appeared in the 2012 NIT, did not play due to redshirting and ineligibility, respectively. This year’s team is the least experienced program in Division I basketball this season. “I think the experience to be able to go out and play with that type of [tournament] pressure, [where] you have to win to keep playing, is an important skill to have for a team or a program going forward,” Muller said. “We want to be winning tournaments. This experience is critical for this team. They handled it very well and I thought we learned a lot over the last week and half about that.” ISU accepted the invitation to play in the CBI Sunday night after bowing out of the Missouri Valley Conference championship tournament in the quarterfinal round against Missouri State. “We love the game of basketball,” ISU junior guard Bobby Hunter said. “The Missouri Valley Conference tournament didn’t work as we planned, now we get another chance to play in a tournament and we accepted that and we’re kind of using that as preparation for next year in the Missouri Valley and to get better.” Daishon Knight led the Redbirds in their offensive campaign with 18 points, while Hunter (16 points), Zeisloft (13 points) and Lynch (12 points) rounded out the Redbird quartet in

double figures. John Jones, who returned to the lineup from injury for the first time since Jan. 25, finished with six points, including a slam dunk to close out the first half. “John was great — [played] 12 minutes in the first half of his 17 [total],” Muller said. “His physicality helps us. I thought for his first game back in seven weeks he was terrific. I’m excited he got to play tonight and he’ll get another game this year.” The Eagles maintained a small, single-digit lead over the first six minutes of play before Knight nailed a trey to give ISU its first lead of the game at 8-7. The teams would continue to exchange baskets throughout the first half but ISU would grab the 33-25 lead at the half. Coming out of the locker rooms, the Eagles went on a 12-5 run to cut the ISU lead down to one point at 38-37. Knight then scored fivestraight points for the Redbirds to make the score 43-37 with 16 minutes left in the second period. Morehead State would get as close as eight points, but the Redbirds held on, growing their lead to as much as 18 points with 2:40 left in the game, to secure the 77-67 win. ISU will take on Texas A&M Monday at Redbird Arena, time is to be determined. The cost is $5 for students, $10 for upper bowl tickets and $15 for lower bowl tickets.

Redbirds set to host MIC Championship Todd Marver Senior Staff

The Illinois State gymnastics squad will host an event this weekend that none of the current Redbird gymnasts have experienced on their home floor. For the first time in five years, ISU will serve as the host for the Midwest Independent Conference (MIC) Championship, which will take place at 4 p.m. Saturday at Redbird Arena. Centenary, Illinois-Chicago, Southeast Missouri State and Texas Women’s have served as the hosts for the event in the last four years since ISU last hosted the event in 2009. “It’s rare that we host both the conference and Illinois Classic meet in the same season,” ISU head coach Bob Conkling said. The MIC is home to schools that have women’s gymnastics programs in which the primary conference the school belongs to does not sponsor women’s gymnastics. In ISU’s case, the Missouri Valley Conference does not sponsor women’s gymnastics, so the ISU gymnastics program is a member of the MIC as well as five other schools in a similar situation including Centenary, Illinois-Chicago, Southeast Missouri State, Texas Women’s and Lindenwood. The MIC was not officially recognized by the NCAA previous to last season, the 2012-13 campaign,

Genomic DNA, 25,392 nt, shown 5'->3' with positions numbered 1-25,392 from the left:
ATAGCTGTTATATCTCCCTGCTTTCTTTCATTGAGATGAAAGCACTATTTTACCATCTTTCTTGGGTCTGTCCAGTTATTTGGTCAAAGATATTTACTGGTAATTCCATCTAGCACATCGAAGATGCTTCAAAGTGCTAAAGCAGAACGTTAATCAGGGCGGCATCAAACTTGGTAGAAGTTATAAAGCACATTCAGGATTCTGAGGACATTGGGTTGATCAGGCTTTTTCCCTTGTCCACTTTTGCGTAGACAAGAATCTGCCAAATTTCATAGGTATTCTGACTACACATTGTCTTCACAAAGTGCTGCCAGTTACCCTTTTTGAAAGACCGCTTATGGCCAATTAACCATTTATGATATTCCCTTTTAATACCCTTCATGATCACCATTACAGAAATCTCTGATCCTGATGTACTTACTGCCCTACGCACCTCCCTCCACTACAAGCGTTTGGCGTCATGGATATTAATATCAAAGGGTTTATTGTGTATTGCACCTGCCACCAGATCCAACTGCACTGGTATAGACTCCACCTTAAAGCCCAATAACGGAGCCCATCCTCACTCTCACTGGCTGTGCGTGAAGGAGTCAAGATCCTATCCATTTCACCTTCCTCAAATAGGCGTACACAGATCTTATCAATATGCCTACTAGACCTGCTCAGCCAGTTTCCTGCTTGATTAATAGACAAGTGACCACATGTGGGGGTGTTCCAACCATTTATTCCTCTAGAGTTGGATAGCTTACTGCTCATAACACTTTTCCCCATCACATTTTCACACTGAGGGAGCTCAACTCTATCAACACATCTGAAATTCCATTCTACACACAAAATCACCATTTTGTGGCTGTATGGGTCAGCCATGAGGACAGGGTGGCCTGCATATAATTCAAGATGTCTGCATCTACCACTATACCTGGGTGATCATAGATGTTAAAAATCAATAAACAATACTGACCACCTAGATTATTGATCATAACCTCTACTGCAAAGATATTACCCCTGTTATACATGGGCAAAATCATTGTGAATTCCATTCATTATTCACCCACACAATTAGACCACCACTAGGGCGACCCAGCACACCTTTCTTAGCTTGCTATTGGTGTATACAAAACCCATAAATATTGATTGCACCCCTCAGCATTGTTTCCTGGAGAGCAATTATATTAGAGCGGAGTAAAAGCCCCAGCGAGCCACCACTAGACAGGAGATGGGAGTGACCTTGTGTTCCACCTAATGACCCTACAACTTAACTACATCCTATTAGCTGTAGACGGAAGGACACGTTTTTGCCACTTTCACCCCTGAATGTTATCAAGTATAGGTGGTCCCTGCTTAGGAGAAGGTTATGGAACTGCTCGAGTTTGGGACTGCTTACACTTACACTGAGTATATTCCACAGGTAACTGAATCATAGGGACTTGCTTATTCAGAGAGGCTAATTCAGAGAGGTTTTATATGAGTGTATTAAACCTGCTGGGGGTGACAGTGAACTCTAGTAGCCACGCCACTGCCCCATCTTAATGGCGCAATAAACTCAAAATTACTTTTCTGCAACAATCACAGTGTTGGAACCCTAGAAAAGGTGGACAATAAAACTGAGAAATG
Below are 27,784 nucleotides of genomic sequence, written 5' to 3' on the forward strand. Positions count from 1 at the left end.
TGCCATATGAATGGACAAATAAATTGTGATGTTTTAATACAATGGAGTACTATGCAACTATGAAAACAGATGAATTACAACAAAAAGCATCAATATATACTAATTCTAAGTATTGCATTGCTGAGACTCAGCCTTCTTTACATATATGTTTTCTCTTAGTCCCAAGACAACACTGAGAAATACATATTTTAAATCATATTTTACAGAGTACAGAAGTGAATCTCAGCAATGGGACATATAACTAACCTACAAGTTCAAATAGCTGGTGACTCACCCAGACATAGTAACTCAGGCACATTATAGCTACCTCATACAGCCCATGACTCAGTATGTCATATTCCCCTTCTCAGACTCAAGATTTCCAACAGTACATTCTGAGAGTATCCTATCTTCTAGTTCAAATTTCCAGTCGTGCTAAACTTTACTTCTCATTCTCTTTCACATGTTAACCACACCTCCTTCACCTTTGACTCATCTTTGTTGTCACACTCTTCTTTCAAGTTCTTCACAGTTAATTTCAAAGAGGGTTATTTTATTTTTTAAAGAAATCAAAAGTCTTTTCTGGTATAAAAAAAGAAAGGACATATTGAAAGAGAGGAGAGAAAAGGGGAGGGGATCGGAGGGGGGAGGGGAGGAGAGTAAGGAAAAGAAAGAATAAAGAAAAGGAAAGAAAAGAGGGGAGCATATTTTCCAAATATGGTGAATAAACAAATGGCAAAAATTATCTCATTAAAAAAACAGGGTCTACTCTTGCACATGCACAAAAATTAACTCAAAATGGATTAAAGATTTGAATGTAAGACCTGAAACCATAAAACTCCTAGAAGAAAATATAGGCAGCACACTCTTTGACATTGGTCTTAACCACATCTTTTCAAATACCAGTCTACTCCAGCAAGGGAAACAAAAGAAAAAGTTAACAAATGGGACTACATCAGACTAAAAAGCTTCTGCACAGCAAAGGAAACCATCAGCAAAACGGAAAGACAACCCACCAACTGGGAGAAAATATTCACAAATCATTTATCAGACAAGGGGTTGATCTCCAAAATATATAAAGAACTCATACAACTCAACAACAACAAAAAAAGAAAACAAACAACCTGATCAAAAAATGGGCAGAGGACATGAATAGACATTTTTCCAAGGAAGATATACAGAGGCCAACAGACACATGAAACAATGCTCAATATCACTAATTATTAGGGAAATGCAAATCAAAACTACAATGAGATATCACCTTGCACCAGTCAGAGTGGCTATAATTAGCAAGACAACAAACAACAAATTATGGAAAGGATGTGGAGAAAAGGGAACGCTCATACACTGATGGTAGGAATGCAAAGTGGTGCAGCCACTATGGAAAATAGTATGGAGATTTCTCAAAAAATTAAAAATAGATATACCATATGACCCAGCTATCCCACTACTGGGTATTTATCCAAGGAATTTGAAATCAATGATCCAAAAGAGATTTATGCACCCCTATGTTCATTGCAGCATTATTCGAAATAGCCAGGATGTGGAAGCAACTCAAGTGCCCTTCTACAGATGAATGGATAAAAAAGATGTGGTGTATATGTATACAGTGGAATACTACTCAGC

see ‘redbirds’ page 18

Archive Photo

Junior Sami King was named the all-around champion in last year’s MIC Championship.

hank the Lord that the weather is finally warming up. Scents of Spring are finally starting to float, and the mountains of snow are finally starting to melt. Football is long in the books. The NBA is starting to wind down, while March Madness is starting to heat up. Basketball just isn’t even on my mind. No — I need a little baseball in my life. With just over 10 days on the countdown until opening day, I can’t stop thinking about days at the ballpark. And yet, unfortunately, I have similar sentiments to last year when it comes to my favorite team; the White Sox have a lot of work to do. As I had predicted, we’re coming off of a tough season. I don’t say that to pat myself on the back. In fact, I say that quite regrettably. At 63-99 I’d say we probably lost a few more games than even I would have predicted. But you can’t argue with those numbers. The Sox finished at the absolute bottom of the AL Central, the absolute bottom of the MLB in batting, the absolute bottom of the MLB in fielding and well near the bottom in pitching overall as well. If the boys in black want to change that this year, they’re going to have to make some changes. Maybe the pitching staff needs to step it up a bit, but they’re undoubtedly the least to blame. Granted, saying that they’re the best unit on the team isn’t saying much. But nonetheless, the stats are on their side. Last season, they edged the American League average in ERA just slightly, posting 3.98 compared to the league’s 3.99. They recorded 90 quality starts, well exceeding the AL, and topping the National League and MLB averages. Batting averageagainst, strikeouts, earned runs — their peripherals are all on par with the league averages. After launching our winningest pitcher on the season, Jake Peavy, the starting-five will certainly see (at minimum) a new face. But if our pitchers can hold last season’s pace, they are by far the least of our worries. I’m guessing you won’t gasp and clutch your pearls when I say that our fielding needs some serious work. Second to the Houston Astros, the Sox defense had the most errors of any infield in the league. They racked up a whopping 121 — about 40 more than the AL average, and about 30 more than the League average. Third baseman Connor Gillaspie, and shortstop Alexei Ramírez are foremost to blame, committing 17 and 22 errors respectively. And with each settling in to his position for the upcoming season, it is too early to tell whether we can expect much different. What should surprise absolutely no White Sox fan is that we need the bats. Plain and simple.

see ‘sox’ page 16


The Bird 3.20.14